Whether you see them as architects, sculptors, painters, or installation artists, one thing is clear: Lang/Baumann are here to bend your mind. Their large-scale installations consistently challenge the boundaries between the surreal and the commonplace, and their book, More is More, is a vivid portrayal of their best work.
More is More is a photo collection of installation art by Sabina Lang and Daniel Baumann (who go by Lang/Baumann or L/B). In beautifully detailed photographs, More is More features a number of everyday scenes that have been irreversibly altered by L/B’s fantastical concepts; bright bars of color weave their way along the worn pavement of an old-fashioned village, the underbelly of a simple park bridge is transformed into an abstract scene, twisting white stairs to nowhere climb out of a green lawn in front of wild-looking coastal trees.
The book also features many of their gallery displays. The average artist’s approach to a gallery show is to decorate the walls, but L/B’s approach is to visually reconstruct the entire interior of the building; decorating the walls has been done, they seek to alter the space. Such displays include rooms painted in ways that make the walls seem to warp in odd directions, rooms filled with geometrically intertwined inflatable white tubes on a goliath scale, and half straight, half spiral stairs that seem to hover in the air of their own volition.
But it is not just the art in More is More that makes the book such a fascinating perceptual experience; the photographs and their arrangements on the page are artistic feats of their own. The photos are taken at off angles and each one is juxtaposed against a reflection of itself on the opposite page. The resulting effect is the illusion of one, symmetrical image. In some instances, the effect is downright disconcerting. When viewing the mirror images of Beautiful Wall #3, I turned my head and leaned so far to the left that I nearly toppled over, and still the image seemed to be spinning away from me. I can only imagine what it must have been like to stand in that room.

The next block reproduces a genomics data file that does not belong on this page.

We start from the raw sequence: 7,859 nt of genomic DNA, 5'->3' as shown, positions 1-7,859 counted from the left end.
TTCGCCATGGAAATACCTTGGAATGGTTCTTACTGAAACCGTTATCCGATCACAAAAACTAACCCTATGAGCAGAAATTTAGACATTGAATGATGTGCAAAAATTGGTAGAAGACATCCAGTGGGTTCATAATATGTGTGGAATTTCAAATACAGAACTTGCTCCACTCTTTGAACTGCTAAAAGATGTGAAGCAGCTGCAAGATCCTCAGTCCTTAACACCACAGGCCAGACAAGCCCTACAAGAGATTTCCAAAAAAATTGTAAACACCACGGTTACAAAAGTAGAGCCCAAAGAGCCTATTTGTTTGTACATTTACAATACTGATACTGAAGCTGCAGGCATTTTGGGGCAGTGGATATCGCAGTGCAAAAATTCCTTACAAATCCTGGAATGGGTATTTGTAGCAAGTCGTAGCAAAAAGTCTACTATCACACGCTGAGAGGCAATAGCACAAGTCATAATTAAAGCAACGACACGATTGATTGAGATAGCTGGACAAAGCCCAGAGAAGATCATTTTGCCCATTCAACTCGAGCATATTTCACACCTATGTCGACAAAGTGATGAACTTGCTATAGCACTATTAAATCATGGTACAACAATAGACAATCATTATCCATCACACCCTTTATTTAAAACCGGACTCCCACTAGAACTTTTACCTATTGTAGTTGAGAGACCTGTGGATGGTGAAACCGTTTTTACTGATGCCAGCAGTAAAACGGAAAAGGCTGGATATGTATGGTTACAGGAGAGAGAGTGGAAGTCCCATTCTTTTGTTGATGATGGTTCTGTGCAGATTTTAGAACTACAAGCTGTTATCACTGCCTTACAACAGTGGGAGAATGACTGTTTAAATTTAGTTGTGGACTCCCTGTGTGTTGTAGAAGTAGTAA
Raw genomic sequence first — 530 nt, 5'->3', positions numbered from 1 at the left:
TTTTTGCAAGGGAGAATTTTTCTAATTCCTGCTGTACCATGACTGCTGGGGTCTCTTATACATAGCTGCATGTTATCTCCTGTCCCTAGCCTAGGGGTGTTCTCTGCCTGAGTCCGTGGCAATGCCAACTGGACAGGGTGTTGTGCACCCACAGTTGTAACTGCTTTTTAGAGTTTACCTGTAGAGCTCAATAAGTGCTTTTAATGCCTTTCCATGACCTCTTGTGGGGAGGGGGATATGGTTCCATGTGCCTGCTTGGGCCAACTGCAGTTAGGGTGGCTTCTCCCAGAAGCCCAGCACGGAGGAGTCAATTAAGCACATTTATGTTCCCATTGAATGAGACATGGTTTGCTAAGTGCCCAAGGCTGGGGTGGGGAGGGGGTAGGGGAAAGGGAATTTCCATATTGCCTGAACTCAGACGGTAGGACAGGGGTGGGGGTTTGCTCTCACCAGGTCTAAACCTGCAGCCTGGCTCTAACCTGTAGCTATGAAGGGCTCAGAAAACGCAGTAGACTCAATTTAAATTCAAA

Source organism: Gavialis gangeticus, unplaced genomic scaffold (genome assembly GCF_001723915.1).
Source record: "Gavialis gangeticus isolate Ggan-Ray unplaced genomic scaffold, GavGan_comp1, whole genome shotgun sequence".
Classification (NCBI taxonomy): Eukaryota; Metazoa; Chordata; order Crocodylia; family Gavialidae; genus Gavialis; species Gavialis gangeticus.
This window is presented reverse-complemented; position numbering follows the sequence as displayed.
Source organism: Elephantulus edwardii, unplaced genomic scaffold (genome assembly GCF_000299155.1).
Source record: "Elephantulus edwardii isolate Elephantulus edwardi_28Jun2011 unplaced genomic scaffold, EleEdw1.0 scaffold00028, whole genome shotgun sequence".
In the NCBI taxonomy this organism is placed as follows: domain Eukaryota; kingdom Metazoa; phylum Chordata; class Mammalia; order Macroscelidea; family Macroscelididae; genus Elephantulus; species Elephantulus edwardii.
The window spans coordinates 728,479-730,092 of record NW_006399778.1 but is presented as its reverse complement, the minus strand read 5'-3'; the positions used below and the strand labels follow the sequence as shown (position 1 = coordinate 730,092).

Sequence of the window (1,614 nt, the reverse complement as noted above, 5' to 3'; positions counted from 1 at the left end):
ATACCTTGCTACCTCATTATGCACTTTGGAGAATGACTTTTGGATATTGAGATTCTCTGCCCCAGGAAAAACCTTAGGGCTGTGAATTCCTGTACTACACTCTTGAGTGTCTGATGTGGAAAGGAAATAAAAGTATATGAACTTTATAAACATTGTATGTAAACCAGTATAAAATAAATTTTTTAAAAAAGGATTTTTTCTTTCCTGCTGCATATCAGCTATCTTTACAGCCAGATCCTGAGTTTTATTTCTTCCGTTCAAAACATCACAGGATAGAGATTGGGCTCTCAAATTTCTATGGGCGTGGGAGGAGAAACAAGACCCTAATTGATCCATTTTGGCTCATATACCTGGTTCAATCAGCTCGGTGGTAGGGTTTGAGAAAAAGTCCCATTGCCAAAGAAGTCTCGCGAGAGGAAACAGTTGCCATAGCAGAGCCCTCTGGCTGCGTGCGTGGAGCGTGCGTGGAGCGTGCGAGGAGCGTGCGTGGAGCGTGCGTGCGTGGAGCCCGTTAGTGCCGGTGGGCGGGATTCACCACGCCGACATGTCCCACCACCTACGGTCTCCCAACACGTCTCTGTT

A further enhancement of the book experience is the collection of artist’s drawings and notes in the back of the book. These drawings allow for a rare insight into the artists’ planning and creative process in the pre-production stages. The notes include details about the actual construction, as well as the reactions of the locals to having the installations in their towns. In Spiral #3, a boxy white structure that temporarily climbed the tracks of a shutdown cliff railway, the residents of the neighborhood were noted to have “embraced the work as a welcome symbol of their efforts to reinstate the funicular.”
The photographic angles and the back-of-the-book insights can only add to the phenomenal experience that is L/B art installations. Between the golden covers of More is More, L/B have compressed goliath-scale structures and psychedelically bright-colored expanses into a one heck of a coffee table conversation starter.
Reviewed by Jaidree Braddix
More is More was published by Gestalten